Stephen Grosz: On the psychoanalyst's couch - the most common problems in the consulting room

Psychoanalyst Stephen Grosz's book, 'The Examined Life', has been a surprise bestseller. Its success demonstrates our need to understand and to be understood, he tells Katie Law

Are you worried you're in the wrong job? Frustrated that you can't get that promotion? Lonely at home even though you're in a stable relationship? Concerned that you're drinking, working or eating too much? These are the types of problems familiar to most of us, and the issues that psychoanalyst and therapist Stephen Grosz hears about every day. Seeing patients for up to five hours each a week at his north London practice – where he offers the option of sitting in a chair or lying on his couch – the 61-year-old American, who was born in Indiana but has lived here for many years, acts as a kind of mind detective, listening to his patients' stories, collecting the clues, often coaxing them into talking about bits of their lives they don't want to, then analysing the evidence. He doesn't always have a clear or obvious solution, and he sometimes comes up with surprising answers.

Grosz's The Examined Life: How We Lose and Find Ourselves was a surprise hit when published a year ago, one of those word-of-mouth bestsellers, shifting more than 30,000 copies in hardback and dominating the bestseller lists for months. It's now in paperback. It's the distillation of his mental sleuthing over the past 25 years, written in spare, gripping prose, with each case study a short story, compellingly narrated, often ending on a cliffhanger. He is writing a second book, Seven Obstacles to Love, about the problems of achieving intimacy in relationships.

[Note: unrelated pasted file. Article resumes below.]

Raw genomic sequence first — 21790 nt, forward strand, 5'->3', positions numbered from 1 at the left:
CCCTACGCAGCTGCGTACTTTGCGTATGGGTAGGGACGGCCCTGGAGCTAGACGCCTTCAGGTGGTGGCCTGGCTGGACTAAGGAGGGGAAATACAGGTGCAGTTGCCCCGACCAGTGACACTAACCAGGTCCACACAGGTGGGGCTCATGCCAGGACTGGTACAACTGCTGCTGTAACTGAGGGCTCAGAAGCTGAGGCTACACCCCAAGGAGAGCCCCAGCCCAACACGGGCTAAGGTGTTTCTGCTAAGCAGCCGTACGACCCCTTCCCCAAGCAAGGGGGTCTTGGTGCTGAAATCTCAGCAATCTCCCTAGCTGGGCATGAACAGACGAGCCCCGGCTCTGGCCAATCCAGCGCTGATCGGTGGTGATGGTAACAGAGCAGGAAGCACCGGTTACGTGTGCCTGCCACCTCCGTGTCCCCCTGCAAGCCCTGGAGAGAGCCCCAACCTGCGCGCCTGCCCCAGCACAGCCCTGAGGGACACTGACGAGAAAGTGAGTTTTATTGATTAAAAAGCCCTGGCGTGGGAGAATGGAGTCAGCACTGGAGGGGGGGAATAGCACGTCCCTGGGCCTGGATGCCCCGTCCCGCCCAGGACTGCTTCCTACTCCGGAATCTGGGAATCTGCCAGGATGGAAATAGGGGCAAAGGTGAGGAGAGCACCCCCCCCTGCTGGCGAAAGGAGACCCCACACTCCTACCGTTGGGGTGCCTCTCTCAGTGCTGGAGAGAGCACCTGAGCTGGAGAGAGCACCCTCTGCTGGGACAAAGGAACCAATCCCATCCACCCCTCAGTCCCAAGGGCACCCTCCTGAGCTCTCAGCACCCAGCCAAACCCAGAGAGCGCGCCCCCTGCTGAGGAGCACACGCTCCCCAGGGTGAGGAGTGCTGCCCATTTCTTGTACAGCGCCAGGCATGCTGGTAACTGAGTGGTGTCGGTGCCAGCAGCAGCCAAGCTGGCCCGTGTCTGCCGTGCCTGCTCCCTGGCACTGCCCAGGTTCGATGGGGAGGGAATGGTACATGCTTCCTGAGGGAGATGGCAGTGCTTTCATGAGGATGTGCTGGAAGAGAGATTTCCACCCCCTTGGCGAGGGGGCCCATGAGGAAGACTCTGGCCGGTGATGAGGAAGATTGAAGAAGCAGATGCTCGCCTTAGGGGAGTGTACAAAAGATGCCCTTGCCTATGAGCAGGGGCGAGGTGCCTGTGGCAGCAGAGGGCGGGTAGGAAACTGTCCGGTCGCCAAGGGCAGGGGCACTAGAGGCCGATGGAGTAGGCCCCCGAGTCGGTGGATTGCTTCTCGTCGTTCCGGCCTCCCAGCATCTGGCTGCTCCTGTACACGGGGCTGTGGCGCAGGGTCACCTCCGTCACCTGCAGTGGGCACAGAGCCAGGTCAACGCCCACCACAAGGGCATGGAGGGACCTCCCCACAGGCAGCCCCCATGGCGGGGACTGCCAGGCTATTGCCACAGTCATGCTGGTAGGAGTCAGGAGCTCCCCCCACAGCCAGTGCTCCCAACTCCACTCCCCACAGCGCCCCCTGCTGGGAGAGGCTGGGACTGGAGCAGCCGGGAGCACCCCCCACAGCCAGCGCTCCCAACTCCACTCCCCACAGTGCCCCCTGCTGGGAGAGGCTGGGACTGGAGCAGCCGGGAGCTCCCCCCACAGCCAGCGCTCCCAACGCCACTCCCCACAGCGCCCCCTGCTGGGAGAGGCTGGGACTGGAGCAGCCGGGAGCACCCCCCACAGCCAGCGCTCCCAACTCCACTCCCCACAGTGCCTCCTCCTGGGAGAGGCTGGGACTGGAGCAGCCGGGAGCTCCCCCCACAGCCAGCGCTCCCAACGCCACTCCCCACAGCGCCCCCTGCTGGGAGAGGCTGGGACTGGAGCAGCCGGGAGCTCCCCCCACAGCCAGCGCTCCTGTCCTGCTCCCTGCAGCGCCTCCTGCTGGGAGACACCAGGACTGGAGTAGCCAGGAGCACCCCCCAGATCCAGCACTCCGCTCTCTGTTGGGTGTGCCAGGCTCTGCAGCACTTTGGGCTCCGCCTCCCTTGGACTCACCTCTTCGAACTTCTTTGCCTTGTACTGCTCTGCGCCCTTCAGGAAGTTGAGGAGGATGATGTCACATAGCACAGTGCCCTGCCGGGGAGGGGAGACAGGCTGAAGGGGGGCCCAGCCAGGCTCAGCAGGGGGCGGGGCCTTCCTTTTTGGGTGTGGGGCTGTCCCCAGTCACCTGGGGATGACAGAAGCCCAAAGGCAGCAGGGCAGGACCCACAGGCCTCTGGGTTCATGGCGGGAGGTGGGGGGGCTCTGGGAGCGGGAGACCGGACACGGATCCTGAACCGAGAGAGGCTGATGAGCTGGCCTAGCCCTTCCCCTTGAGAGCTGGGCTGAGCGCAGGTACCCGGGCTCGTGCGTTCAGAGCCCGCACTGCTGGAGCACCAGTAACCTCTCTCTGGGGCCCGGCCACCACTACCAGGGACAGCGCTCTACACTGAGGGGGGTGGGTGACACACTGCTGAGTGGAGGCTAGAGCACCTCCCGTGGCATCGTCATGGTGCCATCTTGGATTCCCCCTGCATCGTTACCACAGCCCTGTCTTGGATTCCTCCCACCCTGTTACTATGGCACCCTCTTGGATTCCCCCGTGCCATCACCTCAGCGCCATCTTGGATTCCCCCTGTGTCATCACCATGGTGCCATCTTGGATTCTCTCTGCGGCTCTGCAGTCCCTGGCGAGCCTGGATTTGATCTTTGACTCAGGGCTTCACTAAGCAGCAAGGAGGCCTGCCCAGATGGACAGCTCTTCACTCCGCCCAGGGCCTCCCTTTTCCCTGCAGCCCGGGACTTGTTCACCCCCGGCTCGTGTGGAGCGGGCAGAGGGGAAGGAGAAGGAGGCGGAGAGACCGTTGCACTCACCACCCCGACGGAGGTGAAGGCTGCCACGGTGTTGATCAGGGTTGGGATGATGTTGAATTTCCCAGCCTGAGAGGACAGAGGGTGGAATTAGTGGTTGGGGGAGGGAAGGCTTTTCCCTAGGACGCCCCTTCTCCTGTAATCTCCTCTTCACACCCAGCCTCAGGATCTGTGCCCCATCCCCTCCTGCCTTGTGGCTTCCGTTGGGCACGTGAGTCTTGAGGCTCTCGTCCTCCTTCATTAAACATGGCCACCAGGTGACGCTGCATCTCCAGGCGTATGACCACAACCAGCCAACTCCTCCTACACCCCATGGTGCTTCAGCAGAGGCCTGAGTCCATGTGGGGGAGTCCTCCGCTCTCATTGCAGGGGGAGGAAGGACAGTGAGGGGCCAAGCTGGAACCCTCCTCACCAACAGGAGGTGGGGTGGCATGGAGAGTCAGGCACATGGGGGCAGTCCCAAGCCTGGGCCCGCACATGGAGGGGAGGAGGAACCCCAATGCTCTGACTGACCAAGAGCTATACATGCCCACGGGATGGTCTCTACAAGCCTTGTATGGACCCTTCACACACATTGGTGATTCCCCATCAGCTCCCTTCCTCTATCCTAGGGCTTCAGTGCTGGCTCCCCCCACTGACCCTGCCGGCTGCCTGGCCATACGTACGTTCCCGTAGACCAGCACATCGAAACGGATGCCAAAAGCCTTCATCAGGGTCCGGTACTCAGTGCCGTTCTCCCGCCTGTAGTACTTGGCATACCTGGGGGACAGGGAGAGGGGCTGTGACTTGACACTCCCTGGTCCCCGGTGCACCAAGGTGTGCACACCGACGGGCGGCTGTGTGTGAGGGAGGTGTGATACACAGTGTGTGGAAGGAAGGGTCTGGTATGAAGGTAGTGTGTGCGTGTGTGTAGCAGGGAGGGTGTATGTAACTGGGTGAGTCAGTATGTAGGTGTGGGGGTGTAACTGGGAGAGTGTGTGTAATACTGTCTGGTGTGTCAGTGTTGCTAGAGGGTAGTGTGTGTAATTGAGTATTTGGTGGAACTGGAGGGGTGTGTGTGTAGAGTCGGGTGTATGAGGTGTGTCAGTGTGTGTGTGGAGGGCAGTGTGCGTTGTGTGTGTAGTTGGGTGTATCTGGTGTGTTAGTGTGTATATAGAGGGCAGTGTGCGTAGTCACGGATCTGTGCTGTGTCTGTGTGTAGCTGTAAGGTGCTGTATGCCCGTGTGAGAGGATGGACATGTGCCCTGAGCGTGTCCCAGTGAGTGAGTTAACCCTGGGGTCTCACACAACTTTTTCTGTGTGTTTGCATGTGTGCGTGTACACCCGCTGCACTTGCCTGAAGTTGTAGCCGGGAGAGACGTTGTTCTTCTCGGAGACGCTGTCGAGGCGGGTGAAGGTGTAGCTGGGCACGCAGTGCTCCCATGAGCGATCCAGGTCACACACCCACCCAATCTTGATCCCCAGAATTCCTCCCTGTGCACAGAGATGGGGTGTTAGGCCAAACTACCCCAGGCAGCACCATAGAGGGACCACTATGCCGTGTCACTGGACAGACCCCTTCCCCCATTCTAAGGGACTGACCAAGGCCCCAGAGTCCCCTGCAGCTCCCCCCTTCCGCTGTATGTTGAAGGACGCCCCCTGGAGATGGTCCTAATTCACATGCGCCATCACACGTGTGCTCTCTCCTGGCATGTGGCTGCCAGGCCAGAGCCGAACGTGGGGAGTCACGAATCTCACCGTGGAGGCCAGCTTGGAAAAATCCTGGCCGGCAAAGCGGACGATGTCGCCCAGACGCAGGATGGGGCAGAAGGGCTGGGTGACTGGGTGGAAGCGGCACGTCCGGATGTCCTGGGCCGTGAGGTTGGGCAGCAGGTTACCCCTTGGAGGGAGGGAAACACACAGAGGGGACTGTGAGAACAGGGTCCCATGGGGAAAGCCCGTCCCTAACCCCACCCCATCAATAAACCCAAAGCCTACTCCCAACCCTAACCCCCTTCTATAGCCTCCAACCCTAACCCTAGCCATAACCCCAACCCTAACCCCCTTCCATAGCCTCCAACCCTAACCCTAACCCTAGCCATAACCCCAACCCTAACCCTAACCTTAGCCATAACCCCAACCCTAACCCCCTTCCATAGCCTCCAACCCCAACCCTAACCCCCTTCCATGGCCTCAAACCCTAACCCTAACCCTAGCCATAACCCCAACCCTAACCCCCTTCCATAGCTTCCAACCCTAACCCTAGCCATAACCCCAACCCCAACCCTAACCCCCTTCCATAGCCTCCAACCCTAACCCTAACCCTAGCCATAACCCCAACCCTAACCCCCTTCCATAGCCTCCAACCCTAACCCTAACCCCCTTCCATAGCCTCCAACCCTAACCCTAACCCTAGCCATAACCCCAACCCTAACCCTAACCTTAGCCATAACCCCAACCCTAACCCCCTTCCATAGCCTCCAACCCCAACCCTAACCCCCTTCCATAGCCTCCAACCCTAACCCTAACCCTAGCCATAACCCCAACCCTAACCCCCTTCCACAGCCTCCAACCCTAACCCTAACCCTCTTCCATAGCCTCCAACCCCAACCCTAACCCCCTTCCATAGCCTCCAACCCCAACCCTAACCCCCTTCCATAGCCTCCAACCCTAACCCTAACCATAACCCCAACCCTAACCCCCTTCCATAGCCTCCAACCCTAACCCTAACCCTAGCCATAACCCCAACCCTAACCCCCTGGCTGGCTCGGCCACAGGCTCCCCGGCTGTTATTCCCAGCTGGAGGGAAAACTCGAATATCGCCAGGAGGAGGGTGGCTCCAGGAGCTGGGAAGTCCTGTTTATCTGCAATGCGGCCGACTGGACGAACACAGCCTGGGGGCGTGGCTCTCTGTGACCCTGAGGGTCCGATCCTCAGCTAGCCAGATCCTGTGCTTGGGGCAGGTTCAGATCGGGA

I've come to his rooms – where he lives above the shop with his wife, Nicola Luckhurst, and their two young children – to spend an hour with him, slotted between his other appointments, but this time it's him, not me, who's going to be lying on the couch. Yet I find myself feeling immediately seduced by his mellifluous voice, calm manner and apparently sincere interest in everything I say. In fact, I want to tell him all about my problems. As I examine why this might be, I'm struck by the simple truth that runs through The Examined Life. "This book is about our desire to talk, to understand and be understood. It's also about listening to each other, not just the words, but the gaps in between. What I'm describing here isn't a magical process. It's something that is part of our everyday lives," he writes in the introduction. And Grosz, it strikes me, is the most brilliant listener I've ever met. These are the most common problems he encounters in his consulting rooms:

Graduates who expect too much from a job

Young professionals often struggle to know what kind of work they should do, especially given unemployment levels and genuine external problems. They get depressed. "You may have skills but you don't know quite where to put yourself. I see some really bright graduates, who are clever, knowledgeable and sometimes have postgraduate degrees. But there isn't the position there they expected or perhaps their course had trained them to be an academic yet now they find they have to make their way in the world." Grosz tries to help people discover things about themselves they may be unaware of. "People might be talented but choose a career that isn't going to work. It's often to do with adapting to reality, seeing yourself clearly."